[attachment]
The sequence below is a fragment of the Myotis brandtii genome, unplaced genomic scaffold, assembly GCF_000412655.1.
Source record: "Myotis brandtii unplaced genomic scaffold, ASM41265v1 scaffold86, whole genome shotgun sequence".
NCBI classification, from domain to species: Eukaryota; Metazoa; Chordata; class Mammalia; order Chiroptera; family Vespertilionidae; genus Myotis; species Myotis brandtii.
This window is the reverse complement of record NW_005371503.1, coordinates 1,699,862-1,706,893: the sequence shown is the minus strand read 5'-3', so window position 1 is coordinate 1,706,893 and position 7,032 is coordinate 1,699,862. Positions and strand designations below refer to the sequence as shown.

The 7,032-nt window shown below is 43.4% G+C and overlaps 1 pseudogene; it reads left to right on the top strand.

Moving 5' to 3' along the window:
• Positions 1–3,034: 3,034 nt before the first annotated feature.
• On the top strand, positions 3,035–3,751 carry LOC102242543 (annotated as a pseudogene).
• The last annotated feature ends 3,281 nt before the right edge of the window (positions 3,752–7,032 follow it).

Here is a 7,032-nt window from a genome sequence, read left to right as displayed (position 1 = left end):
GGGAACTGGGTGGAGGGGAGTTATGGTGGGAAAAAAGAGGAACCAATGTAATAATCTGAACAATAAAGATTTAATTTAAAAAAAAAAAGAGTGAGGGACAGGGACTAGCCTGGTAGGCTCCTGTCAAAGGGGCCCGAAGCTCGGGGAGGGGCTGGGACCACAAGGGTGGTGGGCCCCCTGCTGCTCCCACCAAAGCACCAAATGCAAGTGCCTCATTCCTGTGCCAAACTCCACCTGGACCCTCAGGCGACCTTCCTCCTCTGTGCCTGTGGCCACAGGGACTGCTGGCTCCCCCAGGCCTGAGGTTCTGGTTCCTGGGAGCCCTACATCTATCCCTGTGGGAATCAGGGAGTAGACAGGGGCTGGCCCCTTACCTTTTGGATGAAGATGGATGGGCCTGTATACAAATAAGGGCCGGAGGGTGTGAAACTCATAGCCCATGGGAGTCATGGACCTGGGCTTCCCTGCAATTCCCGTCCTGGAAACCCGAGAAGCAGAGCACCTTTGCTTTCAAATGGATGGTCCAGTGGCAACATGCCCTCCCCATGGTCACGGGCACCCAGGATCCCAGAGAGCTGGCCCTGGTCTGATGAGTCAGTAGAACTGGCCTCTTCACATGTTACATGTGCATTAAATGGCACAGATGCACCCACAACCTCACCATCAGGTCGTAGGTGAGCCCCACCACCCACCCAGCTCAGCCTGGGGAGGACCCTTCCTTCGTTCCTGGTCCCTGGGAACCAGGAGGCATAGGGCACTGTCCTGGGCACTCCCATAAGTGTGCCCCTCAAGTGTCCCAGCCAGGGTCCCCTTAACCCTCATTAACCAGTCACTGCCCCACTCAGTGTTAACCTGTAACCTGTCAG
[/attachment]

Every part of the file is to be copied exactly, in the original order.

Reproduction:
The sequence below is a fragment of the Myotis brandtii genome, unplaced genomic scaffold, assembly GCF_000412655.1.
Source record: "Myotis brandtii unplaced genomic scaffold, ASM41265v1 scaffold86, whole genome shotgun sequence".
NCBI classification, from domain to species: Eukaryota; Metazoa; Chordata; class Mammalia; order Chiroptera; family Vespertilionidae; genus Myotis; species Myotis brandtii.
This window is the reverse complement of record NW_005371503.1, coordinates 1,699,862-1,706,893: the sequence shown is the minus strand read 5'-3', so window position 1 is coordinate 1,706,893 and position 7,032 is coordinate 1,699,862. Positions and strand designations below refer to the sequence as shown.

The 7,032-nt window shown below is 43.4% G+C and overlaps 1 pseudogene; it reads left to right on the top strand.

Moving 5' to 3' along the window:
• Positions 1–3,034: 3,034 nt before the first annotated feature.
• On the top strand, positions 3,035–3,751 carry LOC102242543 (annotated as a pseudogene).
• The last annotated feature ends 3,281 nt before the right edge of the window (positions 3,752–7,032 follow it).

Here is a 7,032-nt window from a genome sequence, read left to right as displayed (position 1 = left end):
GGGAACTGGGTGGAGGGGAGTTATGGTGGGAAAAAAGAGGAACCAATGTAATAATCTGAACAATAAAGATTTAATTTAAAAAAAAAAAGAGTGAGGGACAGGGACTAGCCTGGTAGGCTCCTGTCAAAGGGGCCCGAAGCTCGGGGAGGGGCTGGGACCACAAGGGTGGTGGGCCCCCTGCTGCTCCCACCAAAGCACCAAATGCAAGTGCCTCATTCCTGTGCCAAACTCCACCTGGACCCTCAGGCGACCTTCCTCCTCTGTGCCTGTGGCCACAGGGACTGCTGGCTCCCCCAGGCCTGAGGTTCTGGTTCCTGGGAGCCCTACATCTATCCCTGTGGGAATCAGGGAGTAGACAGGGGCTGGCCCCTTACCTTTTGGATGAAGATGGATGGGCCTGTATACAAATAAGGGCCGGAGGGTGTGAAACTCATAGCCCATGGGAGTCATGGACCTGGGCTTCCCTGCAATTCCCGTCCTGGAAACCCGAGAAGCAGAGCACCTTTGCTTTCAAATGGATGGTCCAGTGGCAACATGCCCTCCCCATGGTCACGGGCACCCAGGATCCCAGAGAGCTGGCCCTGGTCTGATGAGTCAGTAGAACTGGCCTCTTCACATGTTACATGTGCATTAAATGGCACAGATGCACCCACAACCTCACCATCAGGTCGTAGGTGAGCCCCACCACCCACCCAGCTCAGCCTGGGGAGGACCCTTCCTTCGTTCCTGGTCCCTGGGAACCAGGAGGCATAGGGCACTGTCCTGGGCACTCCCATAAGTGTGCCCCTCAAGTGTCCCAGCCAGGGTCCCCTTAACCCTCATTAACCAGTCACTGCCCCACTCAGTGTTAACCTGTAACCTGTCAG